As another lockdown Passover begins, I’ve been reflecting on this Passover story that dates back nearly a century, to the late 1920s. My great-grandmother’s cousin Babtsy arrived in Winnipeg, Canada, with her husband Moishe and four children at the end of their long journey from Kiev, which at that time had recently become part of Soviet Ukraine.
Babtsy and Moishe had survived a terrible pogrom in their home town of Khodorkov in 1919. The town’s Jews had been rounded up and herded to a sugar beet factory beside a lake, then forced to keep going deeper into the lake until they drowned or froze to death. Babtsy and her family had hidden in a basement and, when it was safe to emerge, they found houses smouldering around them and the lakeside littered with pale corpses. Barely stopping to grab a handful of belongings, they fled to the railway station and took the first train to Kiev, where they remained for several years, living with Moishe’s parents.
Owing to a mixture of errors, misunderstandings and delays, it took three and a half years from the time they first lodged their application to emigrate to Canada to their eventual arrival in Winnipeg. Remarkably, our family has around 50 pages of documentation relating to this process, consisting of letters between the Jewish Immigrant Aid Society Western Division in Winnipeg, its head office in Montreal, and the Canadian Department of Immigration and Colonization in Ottawa. I have written about this in a previous article, which you can read here.
Once Babtsy, Moishe and their children finally arrived at the Canadian Pacific Railway Station in Winnipeg, they asked the station master to call the phone number of Babtsy’s cousin Faiga. Faiga had been the first member of our family to leave the Russian Empire for Winnipeg back in 1907 with her husband, Dudi Rusen, and one of her brothers. Dudi was an ambitious young man. Once in Winnipeg he bought a pushcart and based himself on a street corner to sell fruit and vegetables. He worked hard and after a while had raised enough money to buy a truck, then within a few years he was running his own wholesale produce company. Faiga and Babtsy had not seen one another for more than 20 years.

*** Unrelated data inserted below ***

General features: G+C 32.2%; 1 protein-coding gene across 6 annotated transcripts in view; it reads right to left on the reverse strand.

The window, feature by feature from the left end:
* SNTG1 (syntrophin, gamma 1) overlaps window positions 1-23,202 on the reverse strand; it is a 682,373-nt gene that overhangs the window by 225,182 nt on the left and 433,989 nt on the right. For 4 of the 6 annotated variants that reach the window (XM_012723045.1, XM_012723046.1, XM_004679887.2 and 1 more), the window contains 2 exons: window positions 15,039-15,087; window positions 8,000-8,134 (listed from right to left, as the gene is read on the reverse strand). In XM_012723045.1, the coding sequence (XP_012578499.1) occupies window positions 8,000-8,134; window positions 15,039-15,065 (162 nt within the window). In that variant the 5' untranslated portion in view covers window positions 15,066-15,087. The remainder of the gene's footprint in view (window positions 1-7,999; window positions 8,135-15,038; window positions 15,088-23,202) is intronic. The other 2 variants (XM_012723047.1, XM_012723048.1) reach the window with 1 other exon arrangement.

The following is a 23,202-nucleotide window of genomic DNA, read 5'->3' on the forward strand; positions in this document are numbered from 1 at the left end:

Faiga and Dudi, with their children and grandchildren, were in the middle of a Passover Seder when the station master rang on that spring evening. Dudi answered the phone and told him to put the newly arrived family in a taxi and send them straight to his home at 107 Hallett Street. To great excitement, everyone budged up around the table to make space for the relatives from the Old Country so they could join the Seder, and celebrate this latest escape of Jews, to a new Promised Land, alongside the ancient exodus of the Israelites from Egypt.
This Passover story is narrated in the following clip by Monty Hall, the host of TV’s Let’s Make a Deal. Monty was Faiga and Dudi Rusen’s grandson and was at their house that evening during Passover. In the video, Monty describes his tremendous excitement at reading my book, A Forgotten Land, and discovering that it was about his own family. Monty contacted me after he read the book and we had a long telephone conversation, during which he recounted this Passover story to me.
After many years hosting Let’s Make a Deal, Monty Hall engaged in philanthropic work, helping to raise close to a billion dollars for charity. He features in both the Hollywood and Canadian Walk of Fame, and the Walk of Stars in Palm Springs, California, and was awarded the Order of Canada in 1988. He died on 30 September 2017 at the age of 96.
I recently heard about an extremely unlikely link between the crazed Soviet dictator Joseph Stalin and my home county of Cornwall, an idyllic rural backwater at the furthest southwest tip of England.
After 85-year-old Lana Peters died in Wisconsin on November 22nd 2011, the true identity of this elderly and unassuming lady came to light. She was none other than Svetlana Iosifovna Alliluyeva, Stalin’s only daughter, and had previously been a resident of Cornwall. Here she moved between the industrial town of Redruth and the coastal village of Mullion on the county’s southerly Lizard Peninsula, where my family and I spent our holidays last October before being shuttered again into lockdown. In Mullion, Svetlana lived in sheltered accommodation and one of the few people who knew her real identity was the local doctor.
Svetlana had defected from the Soviet Union in 1967 at the age of 41, denouncing communism and initially moved to the US. She moved home many times during her life, seeking to escape from the glare of publicity.
Her upbringing was disturbing enough to unhinge even the most loyal of daughters, as Svetlana lost one member of her family after another to the whims of her increasingly paranoid father. Aunts and uncles were summarily jailed or executed as enemies of the people and when Svetlana was six years old, her mother Nadia committed suicide. Svetlana grew up understanding that Nadia had died of appendicitis and only discovered the truth ten years after her mother’s death. Her brother Vasily died of alcoholism at the age of 40, while her half-brother Yacov died in a Nazi prisoner-of-war camp – after Stalin refused a prisoner swap – having earlier failed in an attempted suicide.